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Permanent link  Dentist vs. parent

05/07/2009

Please welcome Dr. Adrian Codel, a CDS member and general dentist who practices on Chicago's north side. Today Dr. Codel shares an early experience he had with parents who ignored all dental advice and thus harmed their children's oral health.

My first associateship was at a pediatric practice where I was afforded the opportunity to treat the children as well as the parents. It was a great experience. I learned that the biggest challenge pediatric dentists face isn't always the children's behavior, but the parents' behavior--like helicopter parents who won't leave the room no matter how many times you ask. In the dental setting this is the parent that stays by the child's side and convinces them that the visit is going to be a negative experience. However, the only thing negative about the experience is what they are telling their kids.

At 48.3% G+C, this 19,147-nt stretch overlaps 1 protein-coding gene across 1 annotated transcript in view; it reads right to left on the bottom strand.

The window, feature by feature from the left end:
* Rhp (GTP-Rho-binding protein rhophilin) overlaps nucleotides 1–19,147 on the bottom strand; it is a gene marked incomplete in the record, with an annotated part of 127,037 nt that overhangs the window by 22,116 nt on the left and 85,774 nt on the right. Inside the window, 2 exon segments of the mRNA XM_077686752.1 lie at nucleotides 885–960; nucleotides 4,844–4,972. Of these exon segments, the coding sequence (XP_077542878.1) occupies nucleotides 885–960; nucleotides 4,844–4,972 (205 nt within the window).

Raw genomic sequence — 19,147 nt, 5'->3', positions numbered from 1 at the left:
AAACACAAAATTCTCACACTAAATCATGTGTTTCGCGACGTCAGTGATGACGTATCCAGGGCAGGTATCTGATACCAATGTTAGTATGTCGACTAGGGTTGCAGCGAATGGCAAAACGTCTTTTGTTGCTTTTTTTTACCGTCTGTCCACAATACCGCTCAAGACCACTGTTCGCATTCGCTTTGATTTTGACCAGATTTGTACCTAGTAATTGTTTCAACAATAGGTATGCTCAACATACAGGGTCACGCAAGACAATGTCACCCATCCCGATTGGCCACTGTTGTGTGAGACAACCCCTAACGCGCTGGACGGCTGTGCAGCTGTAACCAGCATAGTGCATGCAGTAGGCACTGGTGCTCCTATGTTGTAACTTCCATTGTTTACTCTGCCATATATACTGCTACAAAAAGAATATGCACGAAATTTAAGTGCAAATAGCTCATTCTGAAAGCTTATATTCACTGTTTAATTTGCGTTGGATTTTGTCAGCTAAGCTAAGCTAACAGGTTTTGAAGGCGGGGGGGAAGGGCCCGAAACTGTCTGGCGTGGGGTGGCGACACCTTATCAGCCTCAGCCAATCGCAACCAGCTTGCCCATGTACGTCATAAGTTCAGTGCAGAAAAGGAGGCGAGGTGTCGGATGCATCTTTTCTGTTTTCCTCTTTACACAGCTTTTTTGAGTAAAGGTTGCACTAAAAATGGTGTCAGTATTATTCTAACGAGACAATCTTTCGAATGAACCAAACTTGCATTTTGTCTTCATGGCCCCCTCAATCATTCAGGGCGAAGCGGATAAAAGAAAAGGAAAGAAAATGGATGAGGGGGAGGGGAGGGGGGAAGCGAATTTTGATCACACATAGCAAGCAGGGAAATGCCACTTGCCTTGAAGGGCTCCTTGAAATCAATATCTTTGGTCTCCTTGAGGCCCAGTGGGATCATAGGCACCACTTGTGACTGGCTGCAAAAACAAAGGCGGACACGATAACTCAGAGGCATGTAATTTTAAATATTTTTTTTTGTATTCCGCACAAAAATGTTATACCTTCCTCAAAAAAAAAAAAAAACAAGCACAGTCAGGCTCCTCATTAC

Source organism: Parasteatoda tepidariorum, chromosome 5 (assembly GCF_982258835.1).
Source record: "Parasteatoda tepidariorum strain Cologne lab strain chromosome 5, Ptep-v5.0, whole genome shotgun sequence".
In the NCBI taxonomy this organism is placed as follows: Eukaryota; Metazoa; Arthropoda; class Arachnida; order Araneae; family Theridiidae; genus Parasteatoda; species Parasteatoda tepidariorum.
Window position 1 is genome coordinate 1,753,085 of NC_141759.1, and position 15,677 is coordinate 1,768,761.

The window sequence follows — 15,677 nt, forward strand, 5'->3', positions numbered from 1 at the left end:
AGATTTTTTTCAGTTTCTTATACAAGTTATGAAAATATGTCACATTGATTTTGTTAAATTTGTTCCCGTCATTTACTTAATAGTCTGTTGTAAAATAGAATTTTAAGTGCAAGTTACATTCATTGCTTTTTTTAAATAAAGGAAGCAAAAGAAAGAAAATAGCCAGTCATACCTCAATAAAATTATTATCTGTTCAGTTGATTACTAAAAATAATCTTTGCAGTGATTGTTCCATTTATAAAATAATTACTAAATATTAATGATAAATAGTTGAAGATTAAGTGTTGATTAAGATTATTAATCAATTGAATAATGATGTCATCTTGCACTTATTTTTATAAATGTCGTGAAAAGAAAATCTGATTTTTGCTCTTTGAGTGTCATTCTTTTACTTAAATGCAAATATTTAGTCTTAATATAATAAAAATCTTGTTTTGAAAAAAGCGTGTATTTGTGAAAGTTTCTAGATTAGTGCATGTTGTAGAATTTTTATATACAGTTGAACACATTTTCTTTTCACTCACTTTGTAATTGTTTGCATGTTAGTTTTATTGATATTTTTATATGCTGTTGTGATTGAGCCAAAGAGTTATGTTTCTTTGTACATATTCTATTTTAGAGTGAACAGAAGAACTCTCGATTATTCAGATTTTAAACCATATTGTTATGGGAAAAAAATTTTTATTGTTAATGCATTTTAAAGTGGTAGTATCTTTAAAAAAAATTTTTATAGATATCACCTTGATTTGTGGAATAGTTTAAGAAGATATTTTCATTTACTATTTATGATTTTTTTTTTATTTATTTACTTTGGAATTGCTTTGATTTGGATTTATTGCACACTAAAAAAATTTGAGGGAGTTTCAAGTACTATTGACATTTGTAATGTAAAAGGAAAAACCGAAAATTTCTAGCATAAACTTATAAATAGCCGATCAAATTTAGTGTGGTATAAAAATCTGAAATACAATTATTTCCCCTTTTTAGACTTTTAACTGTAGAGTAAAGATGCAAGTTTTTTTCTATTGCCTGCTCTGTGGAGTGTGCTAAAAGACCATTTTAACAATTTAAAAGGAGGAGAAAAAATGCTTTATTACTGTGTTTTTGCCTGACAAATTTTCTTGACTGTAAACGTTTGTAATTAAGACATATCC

What will always stick in my mind, though, is the family where mom was a lawyer and dad was a physician. Obviously, they were well-educated with wonderful children. However, they refused to follow the hygiene recommendations made by the AAPD and ignored any dentist who advised no juice in the bottle. Instead, these parents would simply instruct us, "Let us know when it is time to go to the OR."

I saw two of their children end up in the OR for restorative care by age 6. I always felt this was borderline neglect except for the fact that they were committed to treating the kids at a fixed point in time.

I am sure anyone who treats children can relate to the parent that does more harm than good when it comes to their child's oral health and dental experience. However, I still ponder the best way to address these situations.

Categories

adrian codel , food for thought , pediatric dentistry ,


I certainly feel your pain! It is great to work with children and I really enjoy it but the parents can make it unpleasant. The one thing I have learned over the 10 years I have been in practice as a pediatric dentist is I cannot make everyone happy. So, sometimes if I feel the parent and I are not on the same page instead of trying to convince them to do something I recommend they go for a 2nd opinion. Many times they end up returning to our office and are much more agreeable, but if they don't return then it just wasn't meant to be :)

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